Mohd Azam Raja Abdullah V Public Prosecutor


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(High Court at Penang Criminal Trial No: 45-4-2011)










[1] The appellant was charged in the High Court at Penang with murder as specified in the following charge:


“Bahawa kamu pada 2 Mac 2010, di antara jam 5 pagi hingga 9 pagi, di dalam rumah kedai beralamat No. 34, Jalan Hurdwara, di dalam Timur laut, dalam Negeri Pulau Pinang, telah membunuh SOH LIAN THYE No KP: 340122-025072 dan dengan itu kamu telah melakukan suatu kesalahan yang boleh dihukum di bawah seksyen 302 Kanun Keseksaan.”


[2] He claimed trial to the charge and at the close of the prosecution case the learned trial judge amended the charge to an offence under section 457 of the Penal Code as he found that the evidence was insufficient to establish a prima facie case of murder




but sufficient to establish a prima facie case of housebreaking with intent to commit an offence punishable with imprisonment. The appellant pleaded guilty to the amended charge and was sentenced to 14 years imprisonment and 16 strokes of the rotan.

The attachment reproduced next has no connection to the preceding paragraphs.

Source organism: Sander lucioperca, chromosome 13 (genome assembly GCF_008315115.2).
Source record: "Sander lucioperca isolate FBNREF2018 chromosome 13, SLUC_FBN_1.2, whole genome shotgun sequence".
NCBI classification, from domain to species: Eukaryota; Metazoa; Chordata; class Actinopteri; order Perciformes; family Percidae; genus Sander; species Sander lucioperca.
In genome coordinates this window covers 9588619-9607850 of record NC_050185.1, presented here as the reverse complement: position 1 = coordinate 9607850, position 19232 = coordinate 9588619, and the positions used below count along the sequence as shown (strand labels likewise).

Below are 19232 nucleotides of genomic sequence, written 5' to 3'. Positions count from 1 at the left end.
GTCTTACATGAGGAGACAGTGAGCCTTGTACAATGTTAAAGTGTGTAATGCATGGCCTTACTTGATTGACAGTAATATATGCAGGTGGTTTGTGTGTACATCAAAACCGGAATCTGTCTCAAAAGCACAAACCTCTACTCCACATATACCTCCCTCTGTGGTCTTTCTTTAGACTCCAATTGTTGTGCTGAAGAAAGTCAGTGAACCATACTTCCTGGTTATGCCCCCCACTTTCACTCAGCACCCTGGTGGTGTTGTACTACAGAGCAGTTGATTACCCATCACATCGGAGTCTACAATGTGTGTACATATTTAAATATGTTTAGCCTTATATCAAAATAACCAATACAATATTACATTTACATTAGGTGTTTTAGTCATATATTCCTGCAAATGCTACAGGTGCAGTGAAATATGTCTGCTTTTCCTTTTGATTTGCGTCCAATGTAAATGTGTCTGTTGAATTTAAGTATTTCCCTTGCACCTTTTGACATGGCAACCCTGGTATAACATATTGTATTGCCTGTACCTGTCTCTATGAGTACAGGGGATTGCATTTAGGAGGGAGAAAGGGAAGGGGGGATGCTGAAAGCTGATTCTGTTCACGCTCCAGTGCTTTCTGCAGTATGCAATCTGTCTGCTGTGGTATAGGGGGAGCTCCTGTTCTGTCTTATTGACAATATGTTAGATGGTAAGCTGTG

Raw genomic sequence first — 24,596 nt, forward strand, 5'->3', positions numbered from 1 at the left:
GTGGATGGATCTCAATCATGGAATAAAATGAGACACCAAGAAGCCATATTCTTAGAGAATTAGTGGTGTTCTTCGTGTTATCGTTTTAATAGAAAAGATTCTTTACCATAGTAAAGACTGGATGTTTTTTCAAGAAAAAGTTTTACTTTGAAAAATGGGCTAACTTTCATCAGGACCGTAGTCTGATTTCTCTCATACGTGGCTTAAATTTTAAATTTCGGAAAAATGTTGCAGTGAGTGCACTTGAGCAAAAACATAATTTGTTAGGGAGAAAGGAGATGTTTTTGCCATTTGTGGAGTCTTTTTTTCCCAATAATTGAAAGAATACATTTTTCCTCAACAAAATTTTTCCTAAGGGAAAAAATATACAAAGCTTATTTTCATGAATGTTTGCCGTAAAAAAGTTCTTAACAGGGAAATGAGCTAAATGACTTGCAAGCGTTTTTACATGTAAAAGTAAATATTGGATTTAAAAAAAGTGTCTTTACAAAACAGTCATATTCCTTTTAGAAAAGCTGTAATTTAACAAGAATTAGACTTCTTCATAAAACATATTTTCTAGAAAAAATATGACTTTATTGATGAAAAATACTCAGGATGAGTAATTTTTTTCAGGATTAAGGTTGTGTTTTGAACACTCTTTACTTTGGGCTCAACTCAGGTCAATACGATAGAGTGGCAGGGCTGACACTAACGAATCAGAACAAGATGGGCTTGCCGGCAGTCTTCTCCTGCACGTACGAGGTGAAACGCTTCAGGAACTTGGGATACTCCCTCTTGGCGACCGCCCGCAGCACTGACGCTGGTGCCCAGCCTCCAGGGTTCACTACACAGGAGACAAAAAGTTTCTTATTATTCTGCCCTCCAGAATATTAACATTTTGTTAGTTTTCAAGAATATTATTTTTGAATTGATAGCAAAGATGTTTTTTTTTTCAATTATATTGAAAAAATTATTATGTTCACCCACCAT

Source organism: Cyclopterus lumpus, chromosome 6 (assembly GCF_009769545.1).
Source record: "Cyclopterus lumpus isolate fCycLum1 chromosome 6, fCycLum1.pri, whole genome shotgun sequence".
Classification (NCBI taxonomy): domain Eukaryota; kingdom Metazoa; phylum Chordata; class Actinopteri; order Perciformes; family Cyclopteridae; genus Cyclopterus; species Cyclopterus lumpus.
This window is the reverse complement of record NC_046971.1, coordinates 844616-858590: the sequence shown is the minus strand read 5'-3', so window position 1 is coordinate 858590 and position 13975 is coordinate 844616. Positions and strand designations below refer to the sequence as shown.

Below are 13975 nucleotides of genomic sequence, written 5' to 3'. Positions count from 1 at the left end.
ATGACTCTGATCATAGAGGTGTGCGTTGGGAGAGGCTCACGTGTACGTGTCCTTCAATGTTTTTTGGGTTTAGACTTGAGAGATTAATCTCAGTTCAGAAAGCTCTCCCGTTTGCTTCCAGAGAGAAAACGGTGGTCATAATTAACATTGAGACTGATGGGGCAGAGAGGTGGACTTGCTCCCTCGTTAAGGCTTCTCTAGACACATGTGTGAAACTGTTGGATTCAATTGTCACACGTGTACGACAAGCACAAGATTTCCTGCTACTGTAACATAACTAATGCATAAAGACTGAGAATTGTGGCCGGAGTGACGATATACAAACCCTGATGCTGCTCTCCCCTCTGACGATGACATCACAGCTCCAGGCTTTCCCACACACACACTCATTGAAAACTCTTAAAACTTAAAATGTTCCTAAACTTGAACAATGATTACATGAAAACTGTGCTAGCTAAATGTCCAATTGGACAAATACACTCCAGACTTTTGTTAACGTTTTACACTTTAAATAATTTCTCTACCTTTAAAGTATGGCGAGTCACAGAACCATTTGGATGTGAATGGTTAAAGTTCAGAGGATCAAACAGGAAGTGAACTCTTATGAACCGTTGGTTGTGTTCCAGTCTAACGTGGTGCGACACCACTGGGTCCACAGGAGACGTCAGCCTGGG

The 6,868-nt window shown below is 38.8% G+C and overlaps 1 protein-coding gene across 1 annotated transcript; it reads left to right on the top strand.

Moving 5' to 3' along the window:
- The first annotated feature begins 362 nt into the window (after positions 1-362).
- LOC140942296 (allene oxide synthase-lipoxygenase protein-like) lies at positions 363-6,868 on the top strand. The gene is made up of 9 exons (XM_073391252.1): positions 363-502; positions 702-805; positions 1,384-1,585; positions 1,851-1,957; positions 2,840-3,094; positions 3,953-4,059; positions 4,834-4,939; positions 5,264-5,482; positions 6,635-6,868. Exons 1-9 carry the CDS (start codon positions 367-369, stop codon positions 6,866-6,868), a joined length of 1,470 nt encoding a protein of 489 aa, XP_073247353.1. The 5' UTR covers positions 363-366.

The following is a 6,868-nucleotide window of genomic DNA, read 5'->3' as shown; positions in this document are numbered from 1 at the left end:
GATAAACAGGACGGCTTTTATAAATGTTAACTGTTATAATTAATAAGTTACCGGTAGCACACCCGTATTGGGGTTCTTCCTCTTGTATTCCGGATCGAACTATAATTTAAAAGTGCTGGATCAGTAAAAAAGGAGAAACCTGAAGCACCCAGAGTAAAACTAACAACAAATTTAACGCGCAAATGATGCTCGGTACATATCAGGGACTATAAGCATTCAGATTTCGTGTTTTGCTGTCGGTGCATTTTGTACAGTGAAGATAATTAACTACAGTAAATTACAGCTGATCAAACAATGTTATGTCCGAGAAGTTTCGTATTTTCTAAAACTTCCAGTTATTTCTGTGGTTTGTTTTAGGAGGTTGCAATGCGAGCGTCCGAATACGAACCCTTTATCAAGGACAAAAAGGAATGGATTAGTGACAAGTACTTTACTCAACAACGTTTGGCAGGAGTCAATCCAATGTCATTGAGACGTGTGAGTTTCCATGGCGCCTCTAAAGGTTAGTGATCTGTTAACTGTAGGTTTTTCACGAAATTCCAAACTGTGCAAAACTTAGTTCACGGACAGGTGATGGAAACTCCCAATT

[3] The Public Prosecutor appealed to the Court of Appeal against the decision. The appeal was allowed and it was ordered that the defence be called on the murder charge. The learned trial judge duly called for the defence and at the conclusion of the trial he found the appellant guilty as charged and sentenced him to death. This is the appellant’s appeal against the conviction and sentence.


[4] By allowing the prosecution’s appeal and ordering for the defence to be called, it is implicit that the Court of Appeal had found as a matter of law that a prima facie case of murder had been established against the appellant. Thus the only issue for the learned trial judge to consider was whether the appellant’s explanation if any had cast a reasonable doubt in the prosecution’s case as to his guilt.


[5] When his defence was called the appellant elected to give evidence on oath. He did not deny causing the deceased’s death but avoided culpability by saying that he had no intention to cause death. His explanation was that on 2.3.2010 at about 5.00 a.m. he broke into the deceased’s shop with the intention of committing theft. He said he was not armed with any weapon and had entered the shop through the back door. Once inside the shop he took some money from the drawer and 3 bracelets later confirmed to be belonging to the deceased’s daughter.




[6] As the he was helping himself to the money in the drawer, he was startled by the sudden appearance of the deceased who immediately raised the alarm by screaming. Fearing that her scream might attract public attention, the appellant grabbed a piece of wood which he said happened to be lying nearby and used it to hit the deceased once in the head and pushed her down. It must have been a violent hit as it resulted in the death of the 76 year old deceased. The evidence of the pathologist Dato’ Dr. Bhupinder Singh (SP14) is that the deceased’s death was due to “severe head injury due to blunt trauma to the head.”